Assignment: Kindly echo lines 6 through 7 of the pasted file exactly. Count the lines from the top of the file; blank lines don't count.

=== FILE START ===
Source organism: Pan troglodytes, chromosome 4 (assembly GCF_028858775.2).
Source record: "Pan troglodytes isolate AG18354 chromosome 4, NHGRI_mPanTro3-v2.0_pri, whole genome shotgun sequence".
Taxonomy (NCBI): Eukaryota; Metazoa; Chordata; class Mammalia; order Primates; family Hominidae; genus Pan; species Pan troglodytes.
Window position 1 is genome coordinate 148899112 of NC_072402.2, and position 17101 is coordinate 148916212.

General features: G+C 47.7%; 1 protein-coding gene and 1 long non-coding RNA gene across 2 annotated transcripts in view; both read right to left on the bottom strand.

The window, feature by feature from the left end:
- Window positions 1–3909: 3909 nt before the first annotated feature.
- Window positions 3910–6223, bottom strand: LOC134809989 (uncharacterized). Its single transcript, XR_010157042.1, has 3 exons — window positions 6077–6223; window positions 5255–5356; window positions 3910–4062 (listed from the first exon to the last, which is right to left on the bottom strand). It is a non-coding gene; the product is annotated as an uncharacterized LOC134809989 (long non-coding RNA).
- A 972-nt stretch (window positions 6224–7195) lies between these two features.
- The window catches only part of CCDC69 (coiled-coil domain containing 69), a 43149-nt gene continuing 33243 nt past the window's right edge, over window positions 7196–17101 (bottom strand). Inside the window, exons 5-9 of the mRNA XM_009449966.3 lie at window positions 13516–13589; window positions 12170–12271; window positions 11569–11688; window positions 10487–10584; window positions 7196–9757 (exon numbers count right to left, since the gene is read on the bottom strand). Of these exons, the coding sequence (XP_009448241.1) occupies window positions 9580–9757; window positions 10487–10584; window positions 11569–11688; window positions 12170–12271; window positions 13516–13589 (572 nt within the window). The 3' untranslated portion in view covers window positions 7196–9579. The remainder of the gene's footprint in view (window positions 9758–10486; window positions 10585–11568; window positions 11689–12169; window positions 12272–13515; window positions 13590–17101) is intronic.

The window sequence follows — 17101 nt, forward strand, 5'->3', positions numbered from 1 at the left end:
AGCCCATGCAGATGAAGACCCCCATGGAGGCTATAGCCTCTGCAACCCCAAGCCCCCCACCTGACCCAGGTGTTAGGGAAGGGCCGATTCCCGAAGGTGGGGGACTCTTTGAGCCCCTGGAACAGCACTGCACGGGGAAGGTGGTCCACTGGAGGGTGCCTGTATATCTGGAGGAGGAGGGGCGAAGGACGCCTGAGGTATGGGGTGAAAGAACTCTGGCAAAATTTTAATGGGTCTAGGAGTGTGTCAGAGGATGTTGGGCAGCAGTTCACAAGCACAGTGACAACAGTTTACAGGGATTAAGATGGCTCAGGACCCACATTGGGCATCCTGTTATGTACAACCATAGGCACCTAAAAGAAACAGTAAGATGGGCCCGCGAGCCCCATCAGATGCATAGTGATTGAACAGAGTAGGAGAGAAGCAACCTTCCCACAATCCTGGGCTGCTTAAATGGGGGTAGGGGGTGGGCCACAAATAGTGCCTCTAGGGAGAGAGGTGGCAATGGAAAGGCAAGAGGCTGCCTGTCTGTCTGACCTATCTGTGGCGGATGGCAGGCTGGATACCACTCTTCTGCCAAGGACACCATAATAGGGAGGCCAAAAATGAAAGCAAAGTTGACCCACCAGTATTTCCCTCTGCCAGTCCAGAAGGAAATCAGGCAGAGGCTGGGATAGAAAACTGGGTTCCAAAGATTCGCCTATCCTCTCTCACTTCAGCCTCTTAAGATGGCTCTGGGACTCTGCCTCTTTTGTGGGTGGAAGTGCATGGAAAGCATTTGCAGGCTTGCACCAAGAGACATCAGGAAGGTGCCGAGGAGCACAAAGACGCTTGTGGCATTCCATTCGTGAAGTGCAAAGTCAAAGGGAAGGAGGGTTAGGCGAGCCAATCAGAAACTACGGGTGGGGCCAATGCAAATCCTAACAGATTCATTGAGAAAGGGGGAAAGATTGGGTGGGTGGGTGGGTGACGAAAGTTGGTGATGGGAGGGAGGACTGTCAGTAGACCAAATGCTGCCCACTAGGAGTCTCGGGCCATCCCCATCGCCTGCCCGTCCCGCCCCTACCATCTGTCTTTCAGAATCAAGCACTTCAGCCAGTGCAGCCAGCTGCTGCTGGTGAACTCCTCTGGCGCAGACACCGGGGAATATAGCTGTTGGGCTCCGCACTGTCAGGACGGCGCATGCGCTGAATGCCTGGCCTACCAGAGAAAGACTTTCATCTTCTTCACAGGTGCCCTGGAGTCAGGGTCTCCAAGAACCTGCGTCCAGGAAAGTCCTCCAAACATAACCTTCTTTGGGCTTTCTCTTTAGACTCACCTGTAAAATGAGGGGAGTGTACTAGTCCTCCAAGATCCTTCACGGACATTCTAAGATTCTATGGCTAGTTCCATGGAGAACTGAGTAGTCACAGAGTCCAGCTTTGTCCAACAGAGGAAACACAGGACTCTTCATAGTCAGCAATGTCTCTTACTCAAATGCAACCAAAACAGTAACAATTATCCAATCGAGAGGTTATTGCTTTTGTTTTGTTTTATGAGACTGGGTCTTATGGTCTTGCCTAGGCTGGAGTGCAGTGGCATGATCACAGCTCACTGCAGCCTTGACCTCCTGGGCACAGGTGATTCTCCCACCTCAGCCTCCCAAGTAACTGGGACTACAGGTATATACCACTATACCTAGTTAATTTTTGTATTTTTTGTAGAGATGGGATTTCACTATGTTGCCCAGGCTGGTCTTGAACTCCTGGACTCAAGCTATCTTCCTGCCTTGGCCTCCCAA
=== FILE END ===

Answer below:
The window, feature by feature from the left end:
- Window positions 1–3909: 3909 nt before the first annotated feature.